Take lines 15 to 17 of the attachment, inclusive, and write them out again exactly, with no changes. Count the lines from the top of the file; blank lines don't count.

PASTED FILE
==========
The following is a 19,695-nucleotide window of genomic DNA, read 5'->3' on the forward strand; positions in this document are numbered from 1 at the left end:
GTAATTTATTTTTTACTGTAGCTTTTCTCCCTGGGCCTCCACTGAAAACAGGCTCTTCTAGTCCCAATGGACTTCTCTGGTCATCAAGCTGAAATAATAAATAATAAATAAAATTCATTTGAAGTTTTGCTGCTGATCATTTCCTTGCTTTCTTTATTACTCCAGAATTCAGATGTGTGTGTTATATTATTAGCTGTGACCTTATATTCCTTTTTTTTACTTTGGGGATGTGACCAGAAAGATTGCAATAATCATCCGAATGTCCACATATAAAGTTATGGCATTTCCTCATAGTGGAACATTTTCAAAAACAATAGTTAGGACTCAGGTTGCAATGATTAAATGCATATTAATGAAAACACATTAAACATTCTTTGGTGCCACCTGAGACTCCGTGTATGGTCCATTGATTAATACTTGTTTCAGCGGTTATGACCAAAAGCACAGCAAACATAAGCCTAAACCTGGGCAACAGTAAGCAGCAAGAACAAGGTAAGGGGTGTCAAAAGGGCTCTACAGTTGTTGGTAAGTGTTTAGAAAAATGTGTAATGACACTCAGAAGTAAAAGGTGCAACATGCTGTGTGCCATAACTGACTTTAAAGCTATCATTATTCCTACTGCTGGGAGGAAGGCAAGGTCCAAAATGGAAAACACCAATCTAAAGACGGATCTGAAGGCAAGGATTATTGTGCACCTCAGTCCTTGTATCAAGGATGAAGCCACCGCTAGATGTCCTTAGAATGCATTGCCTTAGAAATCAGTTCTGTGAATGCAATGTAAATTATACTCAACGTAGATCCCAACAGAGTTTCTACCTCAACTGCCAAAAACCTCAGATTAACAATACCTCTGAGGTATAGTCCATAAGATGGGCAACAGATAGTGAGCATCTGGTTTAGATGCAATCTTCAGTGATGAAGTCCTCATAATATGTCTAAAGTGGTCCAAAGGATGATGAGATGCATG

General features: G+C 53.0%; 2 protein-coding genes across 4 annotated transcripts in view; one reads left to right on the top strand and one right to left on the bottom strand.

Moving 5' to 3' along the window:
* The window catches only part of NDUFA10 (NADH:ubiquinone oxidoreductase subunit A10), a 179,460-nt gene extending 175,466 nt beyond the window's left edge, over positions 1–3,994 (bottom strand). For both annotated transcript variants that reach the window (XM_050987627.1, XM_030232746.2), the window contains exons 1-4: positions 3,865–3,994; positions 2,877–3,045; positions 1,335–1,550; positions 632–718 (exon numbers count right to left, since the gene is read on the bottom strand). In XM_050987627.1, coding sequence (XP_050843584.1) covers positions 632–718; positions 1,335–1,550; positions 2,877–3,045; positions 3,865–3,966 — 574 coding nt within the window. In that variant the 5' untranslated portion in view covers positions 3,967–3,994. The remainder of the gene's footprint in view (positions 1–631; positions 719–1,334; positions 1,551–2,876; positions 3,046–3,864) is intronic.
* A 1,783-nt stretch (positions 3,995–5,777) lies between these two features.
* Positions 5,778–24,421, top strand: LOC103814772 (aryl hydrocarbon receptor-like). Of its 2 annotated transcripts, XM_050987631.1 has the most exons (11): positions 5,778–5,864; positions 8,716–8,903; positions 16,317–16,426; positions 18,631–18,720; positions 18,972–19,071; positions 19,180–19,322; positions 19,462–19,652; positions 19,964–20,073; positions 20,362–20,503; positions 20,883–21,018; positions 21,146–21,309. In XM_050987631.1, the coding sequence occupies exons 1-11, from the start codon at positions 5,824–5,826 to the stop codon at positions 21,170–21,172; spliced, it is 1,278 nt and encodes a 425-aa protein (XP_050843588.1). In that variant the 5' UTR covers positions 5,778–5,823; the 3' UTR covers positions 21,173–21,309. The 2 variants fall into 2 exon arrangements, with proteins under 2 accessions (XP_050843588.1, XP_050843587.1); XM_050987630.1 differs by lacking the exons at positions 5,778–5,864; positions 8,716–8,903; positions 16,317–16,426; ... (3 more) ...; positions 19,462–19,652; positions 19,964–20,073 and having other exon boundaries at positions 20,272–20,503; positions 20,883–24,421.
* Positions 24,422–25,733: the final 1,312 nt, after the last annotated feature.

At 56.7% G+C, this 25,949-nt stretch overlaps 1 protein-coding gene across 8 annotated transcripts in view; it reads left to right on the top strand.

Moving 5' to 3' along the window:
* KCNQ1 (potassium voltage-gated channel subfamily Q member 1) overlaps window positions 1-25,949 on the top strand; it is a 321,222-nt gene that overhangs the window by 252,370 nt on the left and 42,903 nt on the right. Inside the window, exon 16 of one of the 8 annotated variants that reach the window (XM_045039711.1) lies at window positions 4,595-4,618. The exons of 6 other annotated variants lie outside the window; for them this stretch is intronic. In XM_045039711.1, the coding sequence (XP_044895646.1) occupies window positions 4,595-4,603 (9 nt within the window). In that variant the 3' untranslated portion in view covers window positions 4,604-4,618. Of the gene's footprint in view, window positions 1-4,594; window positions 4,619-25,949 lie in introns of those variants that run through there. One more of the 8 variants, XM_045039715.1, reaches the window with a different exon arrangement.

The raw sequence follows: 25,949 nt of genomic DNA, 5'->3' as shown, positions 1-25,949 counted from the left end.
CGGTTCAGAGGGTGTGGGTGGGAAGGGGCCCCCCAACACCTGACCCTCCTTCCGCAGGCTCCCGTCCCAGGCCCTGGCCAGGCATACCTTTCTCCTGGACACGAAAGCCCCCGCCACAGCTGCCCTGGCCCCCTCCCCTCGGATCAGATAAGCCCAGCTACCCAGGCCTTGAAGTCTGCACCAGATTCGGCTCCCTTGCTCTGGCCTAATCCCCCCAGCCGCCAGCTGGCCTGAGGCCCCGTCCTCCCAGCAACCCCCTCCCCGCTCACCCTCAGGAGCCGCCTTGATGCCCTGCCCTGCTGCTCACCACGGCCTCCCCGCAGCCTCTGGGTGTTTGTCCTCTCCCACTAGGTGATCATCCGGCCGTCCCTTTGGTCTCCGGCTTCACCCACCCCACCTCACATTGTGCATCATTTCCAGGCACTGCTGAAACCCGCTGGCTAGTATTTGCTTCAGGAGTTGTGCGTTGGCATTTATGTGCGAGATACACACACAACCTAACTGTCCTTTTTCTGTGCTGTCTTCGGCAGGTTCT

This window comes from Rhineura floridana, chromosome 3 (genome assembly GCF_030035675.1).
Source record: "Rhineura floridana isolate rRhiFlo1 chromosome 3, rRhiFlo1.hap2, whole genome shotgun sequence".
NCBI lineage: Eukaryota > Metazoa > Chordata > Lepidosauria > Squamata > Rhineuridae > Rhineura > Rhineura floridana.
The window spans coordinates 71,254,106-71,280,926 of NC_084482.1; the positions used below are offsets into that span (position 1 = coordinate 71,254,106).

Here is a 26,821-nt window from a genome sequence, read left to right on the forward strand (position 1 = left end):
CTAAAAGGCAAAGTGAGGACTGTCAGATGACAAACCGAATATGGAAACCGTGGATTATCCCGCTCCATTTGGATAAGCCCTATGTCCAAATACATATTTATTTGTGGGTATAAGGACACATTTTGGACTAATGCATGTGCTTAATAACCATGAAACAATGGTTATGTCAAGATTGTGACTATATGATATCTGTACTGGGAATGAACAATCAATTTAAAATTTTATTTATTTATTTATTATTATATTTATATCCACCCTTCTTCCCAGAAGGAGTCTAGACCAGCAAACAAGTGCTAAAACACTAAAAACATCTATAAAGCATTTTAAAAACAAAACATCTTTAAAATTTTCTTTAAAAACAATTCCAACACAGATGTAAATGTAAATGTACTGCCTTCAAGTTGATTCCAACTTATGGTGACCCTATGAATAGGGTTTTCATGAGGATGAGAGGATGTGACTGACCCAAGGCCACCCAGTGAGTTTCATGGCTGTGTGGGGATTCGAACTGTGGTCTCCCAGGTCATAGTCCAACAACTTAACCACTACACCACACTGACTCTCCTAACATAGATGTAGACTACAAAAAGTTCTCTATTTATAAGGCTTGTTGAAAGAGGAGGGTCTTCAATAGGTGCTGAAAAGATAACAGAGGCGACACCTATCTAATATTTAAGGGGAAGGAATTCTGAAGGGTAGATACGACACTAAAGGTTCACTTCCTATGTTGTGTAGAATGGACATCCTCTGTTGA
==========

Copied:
Source record: "Rhineura floridana isolate rRhiFlo1 chromosome 3, rRhiFlo1.hap2, whole genome shotgun sequence".
NCBI lineage: Eukaryota > Metazoa > Chordata > Lepidosauria > Squamata > Rhineuridae > Rhineura > Rhineura floridana.
The window spans coordinates 71,254,106-71,280,926 of NC_084482.1; the positions used below are offsets into that span (position 1 = coordinate 71,254,106).